Asterism Messier 73

Messier 73
Messier 73: Section of the Sloan Digitized Sky Survey [147]

History

Charles Messier discovered M 73 on October 4th and 5th, 1780 and wrote: «Clusters of three or four small stars, which at first glance look like a nebula, contain some nebula: the cluster is on the parallel of the previous one [M 72]: the position was determined with the same star ν Aquarii.» [281]

John Herschel listed M 73 in his «General Catalogue» as GC 4617 and noted: «Cluster very doubtful; extremely poor; very little compressed; no nebula.» [467]

Physical Properties

This is neither a real star cluster nor a multiple star system, but a random group of four stars of 10th to 12th magnitude, which, according to measurements by the Gaia space probe, over distances of 321 pc to 706 pc (1047 to 2303 light years) stand scattered. [145]

Revised+Historic NGC/IC Version 22/9, © 2022 Dr. Wolfgang Steinicke [277]
Designation NGC 6994
Type *4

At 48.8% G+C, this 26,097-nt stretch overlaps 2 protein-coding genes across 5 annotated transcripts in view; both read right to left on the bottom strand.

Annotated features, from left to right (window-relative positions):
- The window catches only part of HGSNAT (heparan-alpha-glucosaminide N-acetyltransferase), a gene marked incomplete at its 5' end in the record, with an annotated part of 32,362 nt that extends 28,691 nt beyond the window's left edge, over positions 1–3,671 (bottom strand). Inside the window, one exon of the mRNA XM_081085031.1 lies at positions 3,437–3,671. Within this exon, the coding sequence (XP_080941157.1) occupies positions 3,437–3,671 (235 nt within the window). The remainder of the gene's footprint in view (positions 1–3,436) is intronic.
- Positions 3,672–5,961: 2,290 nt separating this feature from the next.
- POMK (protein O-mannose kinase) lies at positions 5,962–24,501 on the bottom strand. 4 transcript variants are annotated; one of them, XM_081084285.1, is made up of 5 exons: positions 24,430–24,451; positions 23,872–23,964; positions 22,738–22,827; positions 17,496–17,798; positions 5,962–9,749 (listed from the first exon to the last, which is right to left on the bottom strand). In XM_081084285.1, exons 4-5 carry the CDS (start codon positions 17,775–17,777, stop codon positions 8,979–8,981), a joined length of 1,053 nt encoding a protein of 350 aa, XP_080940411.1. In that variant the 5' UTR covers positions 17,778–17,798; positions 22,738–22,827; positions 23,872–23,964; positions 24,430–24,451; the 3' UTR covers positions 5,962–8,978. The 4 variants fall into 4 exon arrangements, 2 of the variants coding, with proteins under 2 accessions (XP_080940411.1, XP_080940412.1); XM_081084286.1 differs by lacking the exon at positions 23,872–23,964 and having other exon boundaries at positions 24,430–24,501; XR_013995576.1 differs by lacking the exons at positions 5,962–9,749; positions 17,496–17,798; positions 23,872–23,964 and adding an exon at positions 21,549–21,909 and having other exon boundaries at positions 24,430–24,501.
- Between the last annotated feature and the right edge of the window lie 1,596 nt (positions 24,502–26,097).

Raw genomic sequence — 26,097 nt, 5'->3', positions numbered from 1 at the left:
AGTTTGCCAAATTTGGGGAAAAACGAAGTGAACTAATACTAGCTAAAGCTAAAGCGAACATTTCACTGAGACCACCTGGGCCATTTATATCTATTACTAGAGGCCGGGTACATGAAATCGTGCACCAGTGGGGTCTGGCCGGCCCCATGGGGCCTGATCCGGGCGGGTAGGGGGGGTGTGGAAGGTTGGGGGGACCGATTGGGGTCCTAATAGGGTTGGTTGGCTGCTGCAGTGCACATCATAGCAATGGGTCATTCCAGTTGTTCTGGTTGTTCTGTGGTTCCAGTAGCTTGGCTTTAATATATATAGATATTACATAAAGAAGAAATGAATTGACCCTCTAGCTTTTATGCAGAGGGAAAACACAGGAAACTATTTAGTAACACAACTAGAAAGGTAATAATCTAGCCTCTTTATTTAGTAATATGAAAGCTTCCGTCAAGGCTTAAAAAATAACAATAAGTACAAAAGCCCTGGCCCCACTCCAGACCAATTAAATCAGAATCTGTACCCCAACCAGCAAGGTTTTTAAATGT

Right Ascension (J2000.0) 20h 58m 56.0s
Declination (J2000.0) -12° 38' 00"
Diameter 1.4 arcmin
Visual magnitude 8.9 mag
Identification, Remarks GC 4617; M 73; OCL 89

Finder Chart

M 73 is located in the constellation Aquarius (Aquarius). It is best to look for M 72 first. About 1° 20' east of it is M 73. The best observation time is August to October.

Finder Chart Asterism Messier 73
Asterism Messier 73 in constellation Aquarius. Charts created using SkySafari 6 Pro and STScI Digitized Sky Survey. Limiting magnitudes: Constellation chart ~6.5 mag, DSS2 close-ups ~20 mag. [149, 160]

Objects Within a Radius of 15°

References